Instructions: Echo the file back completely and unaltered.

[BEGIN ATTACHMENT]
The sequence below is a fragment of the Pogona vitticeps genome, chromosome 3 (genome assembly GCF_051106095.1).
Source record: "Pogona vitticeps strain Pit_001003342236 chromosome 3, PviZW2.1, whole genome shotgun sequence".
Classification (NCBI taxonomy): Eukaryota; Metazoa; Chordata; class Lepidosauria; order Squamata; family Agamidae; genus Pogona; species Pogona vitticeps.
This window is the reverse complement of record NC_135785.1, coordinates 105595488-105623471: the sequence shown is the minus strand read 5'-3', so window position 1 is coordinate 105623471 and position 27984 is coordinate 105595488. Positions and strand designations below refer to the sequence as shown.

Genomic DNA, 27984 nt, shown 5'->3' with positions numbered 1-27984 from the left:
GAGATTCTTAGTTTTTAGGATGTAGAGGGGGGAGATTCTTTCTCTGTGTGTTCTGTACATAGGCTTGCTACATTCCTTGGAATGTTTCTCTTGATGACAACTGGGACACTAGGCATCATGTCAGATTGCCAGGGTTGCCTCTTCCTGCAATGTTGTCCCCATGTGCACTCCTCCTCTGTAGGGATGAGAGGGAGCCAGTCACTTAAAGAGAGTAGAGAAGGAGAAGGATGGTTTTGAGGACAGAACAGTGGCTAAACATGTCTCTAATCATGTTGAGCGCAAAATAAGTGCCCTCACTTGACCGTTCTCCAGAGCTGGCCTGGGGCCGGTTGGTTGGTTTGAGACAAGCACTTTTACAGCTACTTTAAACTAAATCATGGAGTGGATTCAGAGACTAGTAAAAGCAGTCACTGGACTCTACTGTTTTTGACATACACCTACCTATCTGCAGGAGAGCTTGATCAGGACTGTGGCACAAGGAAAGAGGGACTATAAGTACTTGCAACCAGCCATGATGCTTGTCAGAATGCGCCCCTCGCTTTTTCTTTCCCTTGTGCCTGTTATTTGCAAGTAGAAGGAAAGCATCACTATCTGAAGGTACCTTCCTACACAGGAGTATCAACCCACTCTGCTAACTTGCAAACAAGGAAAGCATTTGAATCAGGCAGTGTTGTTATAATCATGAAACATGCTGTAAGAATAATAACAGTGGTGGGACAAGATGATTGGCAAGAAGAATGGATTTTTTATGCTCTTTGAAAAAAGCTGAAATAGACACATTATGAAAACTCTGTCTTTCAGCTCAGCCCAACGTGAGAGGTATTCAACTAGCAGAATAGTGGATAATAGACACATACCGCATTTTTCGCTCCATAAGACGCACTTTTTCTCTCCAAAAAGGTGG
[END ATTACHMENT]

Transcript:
The sequence below is a fragment of the Pogona vitticeps genome, chromosome 3 (genome assembly GCF_051106095.1).
Source record: "Pogona vitticeps strain Pit_001003342236 chromosome 3, PviZW2.1, whole genome shotgun sequence".
Classification (NCBI taxonomy): Eukaryota; Metazoa; Chordata; class Lepidosauria; order Squamata; family Agamidae; genus Pogona; species Pogona vitticeps.
This window is the reverse complement of record NC_135785.1, coordinates 105595488-105623471: the sequence shown is the minus strand read 5'-3', so window position 1 is coordinate 105623471 and position 27984 is coordinate 105595488. Positions and strand designations below refer to the sequence as shown.

Genomic DNA, 27984 nt, shown 5'->3' with positions numbered 1-27984 from the left:
GAGATTCTTAGTTTTTAGGATGTAGAGGGGGGAGATTCTTTCTCTGTGTGTTCTGTACATAGGCTTGCTACATTCCTTGGAATGTTTCTCTTGATGACAACTGGGACACTAGGCATCATGTCAGATTGCCAGGGTTGCCTCTTCCTGCAATGTTGTCCCCATGTGCACTCCTCCTCTGTAGGGATGAGAGGGAGCCAGTCACTTAAAGAGAGTAGAGAAGGAGAAGGATGGTTTTGAGGACAGAACAGTGGCTAAACATGTCTCTAATCATGTTGAGCGCAAAATAAGTGCCCTCACTTGACCGTTCTCCAGAGCTGGCCTGGGGCCGGTTGGTTGGTTTGAGACAAGCACTTTTACAGCTACTTTAAACTAAATCATGGAGTGGATTCAGAGACTAGTAAAAGCAGTCACTGGACTCTACTGTTTTTGACATACACCTACCTATCTGCAGGAGAGCTTGATCAGGACTGTGGCACAAGGAAAGAGGGACTATAAGTACTTGCAACCAGCCATGATGCTTGTCAGAATGCGCCCCTCGCTTTTTCTTTCCCTTGTGCCTGTTATTTGCAAGTAGAAGGAAAGCATCACTATCTGAAGGTACCTTCCTACACAGGAGTATCAACCCACTCTGCTAACTTGCAAACAAGGAAAGCATTTGAATCAGGCAGTGTTGTTATAATCATGAAACATGCTGTAAGAATAATAACAGTGGTGGGACAAGATGATTGGCAAGAAGAATGGATTTTTTATGCTCTTTGAAAAAAGCTGAAATAGACACATTATGAAAACTCTGTCTTTCAGCTCAGCCCAACGTGAGAGGTATTCAACTAGCAGAATAGTGGATAATAGACACATACCGCATTTTTCGCTCCATAAGACGCACTTTTTCTCTCCAAAAAGGTGG